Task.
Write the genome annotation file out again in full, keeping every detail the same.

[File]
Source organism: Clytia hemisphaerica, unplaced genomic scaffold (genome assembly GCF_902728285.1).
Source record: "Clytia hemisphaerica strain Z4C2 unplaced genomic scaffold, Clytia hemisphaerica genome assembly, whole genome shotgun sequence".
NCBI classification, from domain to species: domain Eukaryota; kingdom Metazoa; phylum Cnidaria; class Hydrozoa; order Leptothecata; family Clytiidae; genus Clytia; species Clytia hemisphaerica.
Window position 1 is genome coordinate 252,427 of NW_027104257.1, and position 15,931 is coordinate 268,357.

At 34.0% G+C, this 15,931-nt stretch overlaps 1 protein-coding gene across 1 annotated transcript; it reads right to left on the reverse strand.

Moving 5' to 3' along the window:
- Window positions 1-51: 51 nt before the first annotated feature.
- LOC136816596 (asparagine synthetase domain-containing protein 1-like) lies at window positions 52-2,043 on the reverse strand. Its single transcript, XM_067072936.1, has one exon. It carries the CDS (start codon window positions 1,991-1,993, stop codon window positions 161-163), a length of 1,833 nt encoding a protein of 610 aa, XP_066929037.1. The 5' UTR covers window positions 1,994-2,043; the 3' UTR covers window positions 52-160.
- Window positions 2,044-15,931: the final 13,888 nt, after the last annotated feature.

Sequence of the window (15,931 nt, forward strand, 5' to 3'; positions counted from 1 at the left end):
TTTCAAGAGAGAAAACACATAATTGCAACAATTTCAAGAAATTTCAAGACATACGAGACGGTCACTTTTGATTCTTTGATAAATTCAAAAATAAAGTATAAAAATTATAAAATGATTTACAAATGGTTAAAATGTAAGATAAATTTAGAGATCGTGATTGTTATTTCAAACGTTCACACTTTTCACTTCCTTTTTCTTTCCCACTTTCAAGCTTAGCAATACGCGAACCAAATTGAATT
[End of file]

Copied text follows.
Source organism: Clytia hemisphaerica, unplaced genomic scaffold (genome assembly GCF_902728285.1).
Source record: "Clytia hemisphaerica strain Z4C2 unplaced genomic scaffold, Clytia hemisphaerica genome assembly, whole genome shotgun sequence".
NCBI classification, from domain to species: domain Eukaryota; kingdom Metazoa; phylum Cnidaria; class Hydrozoa; order Leptothecata; family Clytiidae; genus Clytia; species Clytia hemisphaerica.
Window position 1 is genome coordinate 252,427 of NW_027104257.1, and position 15,931 is coordinate 268,357.

At 34.0% G+C, this 15,931-nt stretch overlaps 1 protein-coding gene across 1 annotated transcript; it reads right to left on the reverse strand.

Moving 5' to 3' along the window:
- Window positions 1-51: 51 nt before the first annotated feature.
- LOC136816596 (asparagine synthetase domain-containing protein 1-like) lies at window positions 52-2,043 on the reverse strand. Its single transcript, XM_067072936.1, has one exon. It carries the CDS (start codon window positions 1,991-1,993, stop codon window positions 161-163), a length of 1,833 nt encoding a protein of 610 aa, XP_066929037.1. The 5' UTR covers window positions 1,994-2,043; the 3' UTR covers window positions 52-160.
- Window positions 2,044-15,931: the final 13,888 nt, after the last annotated feature.

Sequence of the window (15,931 nt, forward strand, 5' to 3'; positions counted from 1 at the left end):
TTTCAAGAGAGAAAACACATAATTGCAACAATTTCAAGAAATTTCAAGACATACGAGACGGTCACTTTTGATTCTTTGATAAATTCAAAAATAAAGTATAAAAATTATAAAATGATTTACAAATGGTTAAAATGTAAGATAAATTTAGAGATCGTGATTGTTATTTCAAACGTTCACACTTTTCACTTCCTTTTTCTTTCCCACTTTCAAGCTTAGCAATACGCGAACCAAATTGAATT